A Very Brief Introduction to Ecology

Posted by on Jul 6, 2013 in The Biology of Nature | No Comments

The term ecology is synonymous with natural biology, or the study of nature. Ecology is divided into two areas of study: autecology and synecology. Autecology is the study of one specific species or organism and its environment while synecology is the study of a population or community. Both of these branches of study apply to both terrestrial and aquatic habitats.
To create a sort of order of the seemingly chaotic realm of nature, we can categorize living organisms with the biological spectrum, or the spectrum of life. This is a hierarchical structure to classify all levels of biology. First is protoplasm, which is found in all cells in all organisms. Protoplasm consists of  three components: water, inorganic compounds (including ions such as calcium, phosphorus, and nitrogen), and organic compounds (including protein, lipid, carbohydrate, and nucleic acids). Cells are the next unit, which are present in all organisms. Third on the spectrum are tissues, which are formed by groups of cells. For example, epithelial cells are grouped together to form skin tissue.  Organs come next, which are formed by groups of tissues. Then comes the organ system, which is a group of organs (for instance, the endocrine system.
A diagram of the endocrine system of a human male:


An organism, or species, is the combination of all of these organ systems. Each species on Earth has its own distinct organ system, creating a vast array of species. In turn, a group of the same species in a particular area is called the population. Different populations which interact with each other are called communities. Above communities in the spectrum is the ecosystem, which is the largest functional unit in biology. The ecosystem includes the communities and other abiotic factors, including temperature, sunlight, moisture, etc.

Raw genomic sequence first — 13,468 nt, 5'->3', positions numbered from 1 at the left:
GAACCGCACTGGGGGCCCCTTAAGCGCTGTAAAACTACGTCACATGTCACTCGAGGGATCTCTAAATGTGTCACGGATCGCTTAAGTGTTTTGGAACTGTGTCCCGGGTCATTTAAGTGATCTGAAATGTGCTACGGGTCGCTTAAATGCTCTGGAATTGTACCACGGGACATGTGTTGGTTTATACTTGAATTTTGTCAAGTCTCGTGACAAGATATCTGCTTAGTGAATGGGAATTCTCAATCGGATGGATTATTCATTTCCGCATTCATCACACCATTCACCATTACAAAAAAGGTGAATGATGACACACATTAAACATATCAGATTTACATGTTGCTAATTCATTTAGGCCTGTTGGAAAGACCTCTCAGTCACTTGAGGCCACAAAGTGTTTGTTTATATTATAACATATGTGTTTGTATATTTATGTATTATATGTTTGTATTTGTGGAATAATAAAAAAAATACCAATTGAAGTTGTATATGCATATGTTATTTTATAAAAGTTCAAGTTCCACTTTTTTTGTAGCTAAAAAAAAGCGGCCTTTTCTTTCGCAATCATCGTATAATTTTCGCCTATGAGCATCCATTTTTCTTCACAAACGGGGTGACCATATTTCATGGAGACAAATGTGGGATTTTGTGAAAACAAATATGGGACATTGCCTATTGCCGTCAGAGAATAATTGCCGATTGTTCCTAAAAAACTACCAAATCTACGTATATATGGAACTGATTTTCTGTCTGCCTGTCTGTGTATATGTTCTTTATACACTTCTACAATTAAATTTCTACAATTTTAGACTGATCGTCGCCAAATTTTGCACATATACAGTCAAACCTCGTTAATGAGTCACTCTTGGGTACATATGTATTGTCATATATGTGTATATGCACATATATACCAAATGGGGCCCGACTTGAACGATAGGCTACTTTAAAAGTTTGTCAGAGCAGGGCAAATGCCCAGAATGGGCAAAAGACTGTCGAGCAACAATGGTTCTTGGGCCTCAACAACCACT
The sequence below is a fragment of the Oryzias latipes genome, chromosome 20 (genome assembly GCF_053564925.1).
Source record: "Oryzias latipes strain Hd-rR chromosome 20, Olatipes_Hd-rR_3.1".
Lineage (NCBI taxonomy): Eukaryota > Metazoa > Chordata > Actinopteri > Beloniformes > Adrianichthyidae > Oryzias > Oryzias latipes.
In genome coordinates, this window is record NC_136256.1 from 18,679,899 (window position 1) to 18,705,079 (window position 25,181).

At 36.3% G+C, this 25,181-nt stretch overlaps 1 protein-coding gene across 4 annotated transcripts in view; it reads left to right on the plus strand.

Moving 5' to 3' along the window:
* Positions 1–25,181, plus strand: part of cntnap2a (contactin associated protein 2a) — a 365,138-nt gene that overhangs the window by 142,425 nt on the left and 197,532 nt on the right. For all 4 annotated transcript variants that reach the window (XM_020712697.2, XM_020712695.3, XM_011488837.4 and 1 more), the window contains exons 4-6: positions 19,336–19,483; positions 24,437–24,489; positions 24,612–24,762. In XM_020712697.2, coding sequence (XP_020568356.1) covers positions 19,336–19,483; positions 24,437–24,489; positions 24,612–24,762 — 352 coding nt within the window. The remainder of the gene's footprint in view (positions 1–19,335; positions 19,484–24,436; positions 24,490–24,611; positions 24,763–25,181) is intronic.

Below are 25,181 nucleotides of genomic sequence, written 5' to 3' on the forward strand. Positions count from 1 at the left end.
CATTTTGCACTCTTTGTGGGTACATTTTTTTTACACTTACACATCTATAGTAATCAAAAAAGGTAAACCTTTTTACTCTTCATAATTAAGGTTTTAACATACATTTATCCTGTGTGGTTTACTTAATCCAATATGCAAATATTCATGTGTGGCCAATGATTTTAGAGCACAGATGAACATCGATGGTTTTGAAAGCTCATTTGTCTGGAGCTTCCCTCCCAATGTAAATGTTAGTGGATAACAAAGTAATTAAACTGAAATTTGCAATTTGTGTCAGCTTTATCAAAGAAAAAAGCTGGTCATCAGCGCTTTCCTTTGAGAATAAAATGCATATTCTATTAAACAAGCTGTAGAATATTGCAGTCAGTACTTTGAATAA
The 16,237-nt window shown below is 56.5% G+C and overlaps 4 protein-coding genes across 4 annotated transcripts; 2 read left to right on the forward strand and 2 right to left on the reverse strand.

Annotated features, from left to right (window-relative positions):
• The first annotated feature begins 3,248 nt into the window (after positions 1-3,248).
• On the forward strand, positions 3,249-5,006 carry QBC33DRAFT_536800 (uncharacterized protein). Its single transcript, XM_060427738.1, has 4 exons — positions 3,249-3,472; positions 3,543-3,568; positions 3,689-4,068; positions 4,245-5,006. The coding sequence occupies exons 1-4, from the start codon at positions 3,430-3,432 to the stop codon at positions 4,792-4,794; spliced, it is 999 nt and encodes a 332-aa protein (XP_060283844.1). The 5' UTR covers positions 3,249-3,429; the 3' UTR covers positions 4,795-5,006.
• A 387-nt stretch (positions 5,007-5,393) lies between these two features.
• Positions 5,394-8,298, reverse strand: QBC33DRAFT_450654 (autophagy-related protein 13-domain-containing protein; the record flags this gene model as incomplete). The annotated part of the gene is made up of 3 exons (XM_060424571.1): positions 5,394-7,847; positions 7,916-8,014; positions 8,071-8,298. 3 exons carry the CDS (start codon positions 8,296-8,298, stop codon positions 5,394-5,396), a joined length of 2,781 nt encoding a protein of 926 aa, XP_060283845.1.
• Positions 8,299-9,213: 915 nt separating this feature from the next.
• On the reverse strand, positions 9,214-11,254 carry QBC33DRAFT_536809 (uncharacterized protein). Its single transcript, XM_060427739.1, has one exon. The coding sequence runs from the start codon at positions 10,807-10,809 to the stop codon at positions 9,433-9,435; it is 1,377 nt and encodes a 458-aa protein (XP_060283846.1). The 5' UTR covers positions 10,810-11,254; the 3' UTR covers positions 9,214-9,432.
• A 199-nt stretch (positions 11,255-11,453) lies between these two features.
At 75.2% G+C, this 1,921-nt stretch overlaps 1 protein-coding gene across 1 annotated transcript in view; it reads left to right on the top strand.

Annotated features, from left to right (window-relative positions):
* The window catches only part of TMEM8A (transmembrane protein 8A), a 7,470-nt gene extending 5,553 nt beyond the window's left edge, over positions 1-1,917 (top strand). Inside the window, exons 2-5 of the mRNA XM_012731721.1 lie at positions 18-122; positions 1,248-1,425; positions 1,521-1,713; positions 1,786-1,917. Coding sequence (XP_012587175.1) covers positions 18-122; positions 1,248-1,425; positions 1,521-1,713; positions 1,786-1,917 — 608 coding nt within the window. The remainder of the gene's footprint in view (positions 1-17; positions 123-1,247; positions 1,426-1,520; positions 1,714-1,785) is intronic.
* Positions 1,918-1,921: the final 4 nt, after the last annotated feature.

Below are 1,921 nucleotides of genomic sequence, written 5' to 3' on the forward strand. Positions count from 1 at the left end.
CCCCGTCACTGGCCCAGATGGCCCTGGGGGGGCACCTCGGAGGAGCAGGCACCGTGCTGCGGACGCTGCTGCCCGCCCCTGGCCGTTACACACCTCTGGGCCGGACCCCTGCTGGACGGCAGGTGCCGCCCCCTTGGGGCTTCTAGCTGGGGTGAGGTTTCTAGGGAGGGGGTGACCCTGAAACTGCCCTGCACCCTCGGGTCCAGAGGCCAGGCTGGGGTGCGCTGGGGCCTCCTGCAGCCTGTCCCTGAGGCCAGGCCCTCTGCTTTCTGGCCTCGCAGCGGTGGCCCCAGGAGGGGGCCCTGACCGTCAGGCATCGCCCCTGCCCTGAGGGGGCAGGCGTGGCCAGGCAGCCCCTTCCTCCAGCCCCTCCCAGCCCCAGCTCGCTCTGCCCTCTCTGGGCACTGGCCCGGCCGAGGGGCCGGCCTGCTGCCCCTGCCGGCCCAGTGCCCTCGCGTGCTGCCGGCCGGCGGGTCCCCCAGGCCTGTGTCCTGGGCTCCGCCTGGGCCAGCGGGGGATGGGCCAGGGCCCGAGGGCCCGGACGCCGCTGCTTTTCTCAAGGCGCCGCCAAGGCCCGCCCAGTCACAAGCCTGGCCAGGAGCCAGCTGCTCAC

An arctic ecosystem:


And the largest unit of the biological spectrum is the biosphere. The biosphere includes all life on Earth.
The organisms which interact in the biosphere can be categorized as followed: producers (plants, trees, etc), consumers (animals which eat the plants) and decomposers (bacteria, fungi. etc.). Producers are known as autotrophs because they create their own energy from the sun. Consumers fall into two categories: microconsumers (crustaceans, insects, etc) and macroconsumers (animals noticeable by the naked eye). Consumers and decomposers are both known as heterotrophs, because they cannot create energy by themselves—they must feed to get their energy. These three categories—producers, consumers, and decomposers—comprise the food chain.
The food chain is the basic unit of organization of plants and animals which interact. Organisms either are feed, or are fed on, by other organisms. The food chain is composed of four trophic levels: producers, herbivores, carnivores, and decomposers. Plants, grass, algae, etc. (the producers) are eaten by plant-eating animals (herbivores) which are then prayed on by other animals (carnovires).
Very important components of an ecosystem are their abiotic portions, or non-living parts of the ecosystem. The more important abiotics are nutrients, and there are two types. There are macronutrients (such as carbon, oxygen, hydrogen, and notrigen) and micronutrients (including boron, lead, zinc, copper. etc.). Carbon is the most important of these nutrients—it is the backbone of all life on earth. All of the nutrients together form the genesis for life and are of utmost importance to an ecosystem cycle.

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